The idle rich and the politically connected meet.
The novel is a blend of romance and intrigue, with smatterings of from-the-headlines topicality: A middle-aged British woman who has risen to power in the government gets herself in hot water (and thus “couldn’t look at water without feeling a shudder of foreboding”), while the mates of the (perhaps) falsely accused lad on whose shoulders she has risen and nearly fallen swear that she’ll get hers. Meanwhile, across the waters, callous young men are enjoying lobster rolls while trolling on daddy’s yacht and dreaming of “satin crotchless panties.” Natch, these worlds have to meet. The writing is true to formula and makes a good simulacrum of Sheldon’s well-known ham-fistedness: “Not only were Patel’s supporters threatening and aggressive, but the tabloid press, and in particular the Daily Mail, wittered on about the man as if he were Ghandi.” (Presumably, they’re twittering on about him as if he were Gandhi, but no matter.) Worse: “She was so nervous, her teeth began to chatter.” Worse yet: “Summer felt her tiredness lift and her misery of only a few hours ago evaporate like raindrops in the sun.”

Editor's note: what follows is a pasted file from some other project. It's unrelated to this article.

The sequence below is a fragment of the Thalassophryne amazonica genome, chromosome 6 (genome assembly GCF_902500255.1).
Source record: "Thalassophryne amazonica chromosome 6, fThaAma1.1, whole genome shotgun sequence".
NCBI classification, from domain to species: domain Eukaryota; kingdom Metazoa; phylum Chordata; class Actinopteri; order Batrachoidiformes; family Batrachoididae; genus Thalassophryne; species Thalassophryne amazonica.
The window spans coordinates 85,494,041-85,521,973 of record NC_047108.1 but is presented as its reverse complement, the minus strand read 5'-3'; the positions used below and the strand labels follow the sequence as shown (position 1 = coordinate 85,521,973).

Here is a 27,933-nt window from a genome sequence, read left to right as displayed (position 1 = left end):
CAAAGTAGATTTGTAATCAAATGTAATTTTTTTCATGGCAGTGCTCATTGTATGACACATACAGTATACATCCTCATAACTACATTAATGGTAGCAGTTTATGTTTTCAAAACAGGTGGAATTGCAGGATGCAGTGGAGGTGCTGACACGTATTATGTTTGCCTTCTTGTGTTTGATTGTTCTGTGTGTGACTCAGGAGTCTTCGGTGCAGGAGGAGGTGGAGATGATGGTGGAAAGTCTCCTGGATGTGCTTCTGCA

Suitable for readers with middling hopes and low expectations but much inferior to other genre peers, Patterson included.